One night they had discussed pyjamas,
The ones you'd wear in the Bahamas
If you were sleeping with a model
Who just can't sleep, assuming God'll

Turn a blind all-seeing eye.
He'll wink and nudge you when you die.
He wouldn't mind your earthly bliss.
They spent four hours debating this.

At midnight Dan set out for home
And on the road he found a comb.
This simple comb instilled a fear.
He thought the Banshee must be near.

She combs her hair and wails to tell
Of someone's death, a mournful knell.
And he could tell the way this bodes.
He hurried on down narrow roads.

He prayed to God's angelic guards.
When he was just a hundred yards
Away from home he heard a noise.
He soon was faced with two glass eyes.

The eyes contained two small red lights.
They both lacked coal-black depths and whites.
These glowing eyes seemed out of place,
Embedded in a scarecrow's face.

This beast seemed out of place as well.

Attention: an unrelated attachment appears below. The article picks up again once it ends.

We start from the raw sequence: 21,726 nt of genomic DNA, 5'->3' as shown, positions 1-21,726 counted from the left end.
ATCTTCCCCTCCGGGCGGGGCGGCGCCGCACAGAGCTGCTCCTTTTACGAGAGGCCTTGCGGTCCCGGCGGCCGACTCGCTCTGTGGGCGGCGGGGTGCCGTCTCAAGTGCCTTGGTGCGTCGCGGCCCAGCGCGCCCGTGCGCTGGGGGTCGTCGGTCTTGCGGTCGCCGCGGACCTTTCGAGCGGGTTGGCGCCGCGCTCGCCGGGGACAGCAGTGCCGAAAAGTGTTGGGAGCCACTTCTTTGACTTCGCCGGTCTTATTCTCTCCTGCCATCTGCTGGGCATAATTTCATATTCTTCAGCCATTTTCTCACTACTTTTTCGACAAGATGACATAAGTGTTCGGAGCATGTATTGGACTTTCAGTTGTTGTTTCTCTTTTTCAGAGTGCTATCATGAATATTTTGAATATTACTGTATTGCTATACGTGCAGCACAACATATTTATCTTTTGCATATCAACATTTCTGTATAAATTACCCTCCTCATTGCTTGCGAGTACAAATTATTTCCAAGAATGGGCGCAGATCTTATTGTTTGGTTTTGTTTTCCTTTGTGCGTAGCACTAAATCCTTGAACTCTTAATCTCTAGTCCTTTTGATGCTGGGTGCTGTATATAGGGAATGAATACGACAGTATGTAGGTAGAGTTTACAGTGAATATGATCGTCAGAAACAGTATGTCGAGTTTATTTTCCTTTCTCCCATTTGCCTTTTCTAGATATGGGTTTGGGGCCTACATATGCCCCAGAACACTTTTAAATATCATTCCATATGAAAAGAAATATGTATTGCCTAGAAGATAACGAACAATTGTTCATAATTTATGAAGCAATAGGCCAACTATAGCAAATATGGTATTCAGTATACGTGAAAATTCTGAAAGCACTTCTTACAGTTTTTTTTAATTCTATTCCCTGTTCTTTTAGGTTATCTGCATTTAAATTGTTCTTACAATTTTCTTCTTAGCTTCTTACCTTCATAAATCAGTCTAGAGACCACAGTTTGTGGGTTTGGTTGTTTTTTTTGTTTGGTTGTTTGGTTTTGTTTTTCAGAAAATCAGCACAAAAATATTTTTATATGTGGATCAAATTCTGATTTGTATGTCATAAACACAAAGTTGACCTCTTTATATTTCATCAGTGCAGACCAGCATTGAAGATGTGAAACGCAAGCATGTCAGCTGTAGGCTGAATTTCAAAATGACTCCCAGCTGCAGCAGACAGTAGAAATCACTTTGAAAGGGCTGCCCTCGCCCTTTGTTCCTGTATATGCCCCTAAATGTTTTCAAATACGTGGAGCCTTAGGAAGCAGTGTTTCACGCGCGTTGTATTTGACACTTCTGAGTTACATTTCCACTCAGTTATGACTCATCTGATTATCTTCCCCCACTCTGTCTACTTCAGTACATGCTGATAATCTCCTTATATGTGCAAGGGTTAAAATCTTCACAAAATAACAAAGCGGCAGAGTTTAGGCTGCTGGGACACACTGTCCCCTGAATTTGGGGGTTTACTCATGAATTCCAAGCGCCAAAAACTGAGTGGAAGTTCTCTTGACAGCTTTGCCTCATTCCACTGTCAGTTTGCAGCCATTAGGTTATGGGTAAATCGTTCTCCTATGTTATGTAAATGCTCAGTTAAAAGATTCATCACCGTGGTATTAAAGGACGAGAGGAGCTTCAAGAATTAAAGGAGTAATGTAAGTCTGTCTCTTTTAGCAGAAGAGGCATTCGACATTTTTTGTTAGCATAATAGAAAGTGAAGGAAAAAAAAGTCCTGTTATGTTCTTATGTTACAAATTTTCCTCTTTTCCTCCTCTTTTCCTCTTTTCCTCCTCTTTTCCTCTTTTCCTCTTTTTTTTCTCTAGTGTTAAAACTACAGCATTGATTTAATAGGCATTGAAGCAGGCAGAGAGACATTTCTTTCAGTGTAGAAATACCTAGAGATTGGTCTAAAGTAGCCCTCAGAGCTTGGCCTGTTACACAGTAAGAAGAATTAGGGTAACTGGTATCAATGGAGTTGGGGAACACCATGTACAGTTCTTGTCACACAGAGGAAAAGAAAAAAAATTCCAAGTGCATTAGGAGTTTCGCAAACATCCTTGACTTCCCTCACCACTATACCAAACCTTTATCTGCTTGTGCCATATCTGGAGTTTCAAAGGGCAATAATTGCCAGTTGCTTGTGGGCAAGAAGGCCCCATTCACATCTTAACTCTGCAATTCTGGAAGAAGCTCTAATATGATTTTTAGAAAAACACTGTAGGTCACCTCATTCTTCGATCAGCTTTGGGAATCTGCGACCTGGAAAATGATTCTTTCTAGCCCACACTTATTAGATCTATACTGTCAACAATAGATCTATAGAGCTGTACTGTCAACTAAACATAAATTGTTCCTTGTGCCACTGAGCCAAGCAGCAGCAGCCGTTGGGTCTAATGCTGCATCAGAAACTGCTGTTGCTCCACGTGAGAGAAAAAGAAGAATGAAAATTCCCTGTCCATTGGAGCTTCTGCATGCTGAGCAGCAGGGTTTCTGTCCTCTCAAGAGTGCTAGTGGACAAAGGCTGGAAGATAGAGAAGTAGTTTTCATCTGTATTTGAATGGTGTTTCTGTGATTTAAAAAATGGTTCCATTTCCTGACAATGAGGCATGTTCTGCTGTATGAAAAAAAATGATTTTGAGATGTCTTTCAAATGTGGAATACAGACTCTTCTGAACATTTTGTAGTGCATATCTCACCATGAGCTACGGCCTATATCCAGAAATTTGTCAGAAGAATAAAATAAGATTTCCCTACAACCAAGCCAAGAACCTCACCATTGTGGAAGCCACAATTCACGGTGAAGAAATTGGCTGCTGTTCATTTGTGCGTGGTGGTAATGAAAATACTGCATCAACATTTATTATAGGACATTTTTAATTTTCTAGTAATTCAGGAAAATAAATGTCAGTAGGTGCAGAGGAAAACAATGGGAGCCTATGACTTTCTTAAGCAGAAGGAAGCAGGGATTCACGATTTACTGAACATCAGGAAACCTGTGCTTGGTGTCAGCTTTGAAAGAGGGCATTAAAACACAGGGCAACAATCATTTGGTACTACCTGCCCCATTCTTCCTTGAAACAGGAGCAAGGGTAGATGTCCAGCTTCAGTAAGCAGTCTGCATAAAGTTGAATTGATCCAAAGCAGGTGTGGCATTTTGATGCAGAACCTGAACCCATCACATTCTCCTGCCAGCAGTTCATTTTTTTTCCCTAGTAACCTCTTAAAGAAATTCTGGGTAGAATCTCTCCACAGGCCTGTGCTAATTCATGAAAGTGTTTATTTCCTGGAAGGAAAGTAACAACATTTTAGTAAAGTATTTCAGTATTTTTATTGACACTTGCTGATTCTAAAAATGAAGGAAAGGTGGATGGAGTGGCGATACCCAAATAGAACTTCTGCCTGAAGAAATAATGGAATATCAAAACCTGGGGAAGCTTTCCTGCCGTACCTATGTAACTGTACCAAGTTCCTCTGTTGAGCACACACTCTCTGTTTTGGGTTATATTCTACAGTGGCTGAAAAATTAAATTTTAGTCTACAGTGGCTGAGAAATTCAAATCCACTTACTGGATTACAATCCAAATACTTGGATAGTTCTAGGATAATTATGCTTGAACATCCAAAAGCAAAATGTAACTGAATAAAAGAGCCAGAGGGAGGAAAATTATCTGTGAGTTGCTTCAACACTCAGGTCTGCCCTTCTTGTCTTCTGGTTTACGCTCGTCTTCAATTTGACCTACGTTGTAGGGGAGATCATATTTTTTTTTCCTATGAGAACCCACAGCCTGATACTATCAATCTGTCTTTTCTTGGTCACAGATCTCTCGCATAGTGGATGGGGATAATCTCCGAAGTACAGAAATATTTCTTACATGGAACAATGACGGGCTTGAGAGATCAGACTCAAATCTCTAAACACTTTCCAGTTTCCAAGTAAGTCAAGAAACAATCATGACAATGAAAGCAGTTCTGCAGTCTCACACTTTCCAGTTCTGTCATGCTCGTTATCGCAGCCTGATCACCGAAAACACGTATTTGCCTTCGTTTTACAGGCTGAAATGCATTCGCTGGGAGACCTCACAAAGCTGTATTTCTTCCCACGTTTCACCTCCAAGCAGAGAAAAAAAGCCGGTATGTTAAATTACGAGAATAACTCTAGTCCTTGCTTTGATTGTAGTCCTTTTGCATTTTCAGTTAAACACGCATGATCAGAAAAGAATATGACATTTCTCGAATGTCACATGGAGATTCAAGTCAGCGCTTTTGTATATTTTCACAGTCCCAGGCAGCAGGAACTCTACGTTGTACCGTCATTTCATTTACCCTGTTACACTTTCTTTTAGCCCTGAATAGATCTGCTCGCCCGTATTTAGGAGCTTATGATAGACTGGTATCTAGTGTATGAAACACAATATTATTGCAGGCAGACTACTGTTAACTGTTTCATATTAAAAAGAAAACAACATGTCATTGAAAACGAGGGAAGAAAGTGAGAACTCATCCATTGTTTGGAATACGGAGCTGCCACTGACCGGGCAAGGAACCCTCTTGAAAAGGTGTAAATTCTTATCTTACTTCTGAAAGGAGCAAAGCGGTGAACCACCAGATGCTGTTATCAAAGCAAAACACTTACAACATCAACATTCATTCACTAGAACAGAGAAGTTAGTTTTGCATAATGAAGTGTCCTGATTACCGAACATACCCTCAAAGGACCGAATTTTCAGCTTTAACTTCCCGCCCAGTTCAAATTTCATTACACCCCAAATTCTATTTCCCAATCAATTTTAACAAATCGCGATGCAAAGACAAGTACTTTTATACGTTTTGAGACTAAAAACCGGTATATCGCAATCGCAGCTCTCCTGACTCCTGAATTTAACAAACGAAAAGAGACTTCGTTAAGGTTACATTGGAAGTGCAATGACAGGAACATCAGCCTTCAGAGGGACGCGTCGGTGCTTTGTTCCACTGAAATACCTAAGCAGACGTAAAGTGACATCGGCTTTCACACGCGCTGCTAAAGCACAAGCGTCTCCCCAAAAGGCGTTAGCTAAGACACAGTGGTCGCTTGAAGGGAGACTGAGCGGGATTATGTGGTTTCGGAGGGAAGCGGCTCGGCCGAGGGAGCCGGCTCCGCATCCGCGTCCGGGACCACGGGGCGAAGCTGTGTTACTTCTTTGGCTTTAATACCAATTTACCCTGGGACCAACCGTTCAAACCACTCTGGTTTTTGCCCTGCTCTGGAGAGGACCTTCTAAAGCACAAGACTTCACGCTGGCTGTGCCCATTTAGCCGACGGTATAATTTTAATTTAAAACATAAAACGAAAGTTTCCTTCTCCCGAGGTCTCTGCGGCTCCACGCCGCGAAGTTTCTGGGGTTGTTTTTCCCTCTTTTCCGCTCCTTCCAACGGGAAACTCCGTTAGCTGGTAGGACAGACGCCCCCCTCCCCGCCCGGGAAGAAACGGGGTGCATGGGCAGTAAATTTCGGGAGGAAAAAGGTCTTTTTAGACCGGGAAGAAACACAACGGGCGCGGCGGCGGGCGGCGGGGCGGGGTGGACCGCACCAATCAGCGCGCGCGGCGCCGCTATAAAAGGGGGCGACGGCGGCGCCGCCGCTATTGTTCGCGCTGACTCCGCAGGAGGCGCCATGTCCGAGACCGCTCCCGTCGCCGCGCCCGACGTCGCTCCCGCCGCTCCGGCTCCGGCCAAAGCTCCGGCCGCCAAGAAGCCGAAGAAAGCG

He looked like he belonged in hell.
He'd left his field and climbed a gate.
His smiling face exuded hate.

His mouth had rusting nails for teeth.
He'd screws for nails in wooden feet.
His coat was stuffed with straw and rats.
The smell attracted three black cats.

The scarecrow said, "It's cold tonight."
Dan came close to taking flight,
But as the voice rang in his head
It sounded like his neighbour, Ted.

The scarecrow spoke about the cold
And how the stars were made of gold.
He said 'goodnight' and walked away.
Dan was not inclined to stay.

He hurried home and went to bed.
The sound of what the scarecrow said
Occupied Dan's head till dawn
When his familiar world was drawn,

And coloured in by sunlight's rays.